August 3, 1901
To the business men of Colorado Springs in the year two thousand and one
Colorado Springs until very recently, has been considered more of a health resort than a place of much commercial enterprise. Our population has been largely composed of those who came here for their own health or on account of the illness of some member of their family. Many people of wealth seeking health and finding it here have built beautiful homes and the residence portion of the city has always been greatly in advance of the business portion. This however is rapidly changing-our merchants are beginning to reach out more into the state for trade and we are building up large commercial interests. Many fine business blocks are being erected and our city will soon look to outsiders what we on the inside know it to be-a very prosperous place of business as well as a most delightful health resort. Colorado Springs has never been what we of the west call a "boom town." Our growth has been natural and healthy. The people who came here from the first have never been of the sort attracted by mining towns and we have never had to contend with the curse of the rum shop, the dance hall and the low gambling places.
Our merchants and business men have always been conservative and very few failures are on record. Our banks have always been strong institutions and it has been said that were it not for the telegraph and the newspapers very few people in Colorado Springs would even have known of the panics which have so seriously disturbed our country at times during the last twenty years.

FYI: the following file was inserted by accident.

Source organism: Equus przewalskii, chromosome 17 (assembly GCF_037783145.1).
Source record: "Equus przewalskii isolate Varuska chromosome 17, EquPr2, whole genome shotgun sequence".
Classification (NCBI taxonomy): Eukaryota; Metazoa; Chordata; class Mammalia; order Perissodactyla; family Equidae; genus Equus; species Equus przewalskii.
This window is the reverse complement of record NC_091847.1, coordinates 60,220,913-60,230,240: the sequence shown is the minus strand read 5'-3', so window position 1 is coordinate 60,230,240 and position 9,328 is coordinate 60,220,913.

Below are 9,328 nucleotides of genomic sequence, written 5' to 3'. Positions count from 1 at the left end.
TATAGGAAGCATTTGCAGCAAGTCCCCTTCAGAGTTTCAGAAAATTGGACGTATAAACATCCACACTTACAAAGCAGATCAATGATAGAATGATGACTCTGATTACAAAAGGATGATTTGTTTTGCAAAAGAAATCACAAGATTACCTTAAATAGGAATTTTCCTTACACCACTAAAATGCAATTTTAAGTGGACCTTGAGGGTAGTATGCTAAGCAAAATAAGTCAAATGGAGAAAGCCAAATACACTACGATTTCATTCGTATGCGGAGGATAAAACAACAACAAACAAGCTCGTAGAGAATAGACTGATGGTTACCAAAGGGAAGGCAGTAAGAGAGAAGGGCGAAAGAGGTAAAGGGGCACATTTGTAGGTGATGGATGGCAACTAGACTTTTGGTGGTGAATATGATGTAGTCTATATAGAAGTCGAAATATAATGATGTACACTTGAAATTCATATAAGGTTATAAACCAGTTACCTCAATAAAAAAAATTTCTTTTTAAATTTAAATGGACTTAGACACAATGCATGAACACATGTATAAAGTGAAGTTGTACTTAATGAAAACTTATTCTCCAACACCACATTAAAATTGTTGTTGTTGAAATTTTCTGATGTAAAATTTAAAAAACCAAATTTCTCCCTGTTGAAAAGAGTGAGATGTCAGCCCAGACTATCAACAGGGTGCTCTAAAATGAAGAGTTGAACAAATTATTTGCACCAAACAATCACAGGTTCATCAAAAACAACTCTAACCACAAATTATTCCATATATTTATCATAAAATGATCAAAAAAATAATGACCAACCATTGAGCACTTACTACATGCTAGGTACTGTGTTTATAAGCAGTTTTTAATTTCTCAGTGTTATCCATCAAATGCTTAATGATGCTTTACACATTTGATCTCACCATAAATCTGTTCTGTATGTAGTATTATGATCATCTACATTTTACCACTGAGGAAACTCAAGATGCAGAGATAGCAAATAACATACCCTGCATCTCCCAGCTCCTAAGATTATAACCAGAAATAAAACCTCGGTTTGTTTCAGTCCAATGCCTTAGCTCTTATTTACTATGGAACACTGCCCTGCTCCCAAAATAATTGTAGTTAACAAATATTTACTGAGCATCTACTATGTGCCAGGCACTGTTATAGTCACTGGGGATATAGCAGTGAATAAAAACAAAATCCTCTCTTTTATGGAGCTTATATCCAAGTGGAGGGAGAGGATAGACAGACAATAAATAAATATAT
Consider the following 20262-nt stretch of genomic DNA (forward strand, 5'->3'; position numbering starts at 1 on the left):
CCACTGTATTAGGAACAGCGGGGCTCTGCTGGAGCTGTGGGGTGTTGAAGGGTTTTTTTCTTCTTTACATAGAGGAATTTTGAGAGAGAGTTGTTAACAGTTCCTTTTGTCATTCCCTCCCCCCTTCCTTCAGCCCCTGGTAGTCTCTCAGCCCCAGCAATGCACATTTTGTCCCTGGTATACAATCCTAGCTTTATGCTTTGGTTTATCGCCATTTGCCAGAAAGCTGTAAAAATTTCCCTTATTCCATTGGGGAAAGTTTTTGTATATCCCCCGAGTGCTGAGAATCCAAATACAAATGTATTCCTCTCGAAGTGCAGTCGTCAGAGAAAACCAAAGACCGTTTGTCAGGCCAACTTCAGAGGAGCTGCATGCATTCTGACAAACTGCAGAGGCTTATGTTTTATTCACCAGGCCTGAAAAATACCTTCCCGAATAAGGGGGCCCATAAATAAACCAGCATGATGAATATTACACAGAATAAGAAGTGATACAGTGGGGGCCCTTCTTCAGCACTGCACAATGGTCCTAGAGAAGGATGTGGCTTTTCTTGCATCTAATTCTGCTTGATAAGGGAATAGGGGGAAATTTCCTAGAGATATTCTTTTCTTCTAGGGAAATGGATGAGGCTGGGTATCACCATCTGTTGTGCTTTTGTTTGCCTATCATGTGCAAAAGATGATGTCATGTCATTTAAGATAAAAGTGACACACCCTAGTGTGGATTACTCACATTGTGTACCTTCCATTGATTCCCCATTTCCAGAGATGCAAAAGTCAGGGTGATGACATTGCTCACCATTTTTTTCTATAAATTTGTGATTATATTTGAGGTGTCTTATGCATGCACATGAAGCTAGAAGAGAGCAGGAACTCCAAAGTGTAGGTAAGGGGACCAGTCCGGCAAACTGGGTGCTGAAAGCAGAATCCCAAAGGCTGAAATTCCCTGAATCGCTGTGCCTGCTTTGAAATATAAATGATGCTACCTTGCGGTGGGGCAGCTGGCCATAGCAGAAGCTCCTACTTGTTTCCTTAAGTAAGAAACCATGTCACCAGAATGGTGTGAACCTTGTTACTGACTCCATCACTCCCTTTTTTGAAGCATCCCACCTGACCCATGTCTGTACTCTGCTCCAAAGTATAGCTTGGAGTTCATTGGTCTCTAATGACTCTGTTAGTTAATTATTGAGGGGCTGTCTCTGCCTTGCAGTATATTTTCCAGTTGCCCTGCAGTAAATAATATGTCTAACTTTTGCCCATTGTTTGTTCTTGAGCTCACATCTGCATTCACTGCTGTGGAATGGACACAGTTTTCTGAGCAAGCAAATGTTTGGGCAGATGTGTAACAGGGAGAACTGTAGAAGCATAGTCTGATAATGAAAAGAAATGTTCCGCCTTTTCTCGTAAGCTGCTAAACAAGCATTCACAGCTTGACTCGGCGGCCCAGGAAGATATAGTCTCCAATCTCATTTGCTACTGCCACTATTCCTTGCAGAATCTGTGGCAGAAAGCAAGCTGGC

During the ten years-since 1891-we have made our greatest growth as a city and this is chiefly due to the discovery of gold in the Cripple Creek district-most of the mines are owned by our people and much of the wealth that has come to us from this camp has gone into the building of homes-business blocks-smelters and reduction works for treating the ore and other business ventures that are fast making the city one of great importance in the State. We have quite a railroad centre and our merchants receive great benefit by our being one of the Colorado common points. The Colorado common points-being now-Denver, Colorado Springs, Pueblo and Trinidad. There has never been a more prosperous year in our history than the one we are now living-1901. This is due largely to the building and completion of The Colorado Springs and Cripple Creek District Railway. A road remarkable for its wonderful engineering, even in this age of mountain railroad construction. It is not only a great credit to the man who ran the construction line but to the men who financed and built it. The men who made it possible are such men as Irving Howbert, William Lennox, Frank M. Wood, Horace G. Lunt, K.R. Babbitt, James F. Barnes, William P. Bonbright, Frank M. Peck, F.H. Morley, J. Addison Hayes, Edward W. Giddings, W.S. Stratton and many others-citizens of Colorado Springs. Personally I am proud of my own small share in their work and as a director in the company I feel that we have all contributed to the future of our beautiful city a lasting benefit-something that will continue for years to come-the source of great good and profit to our people.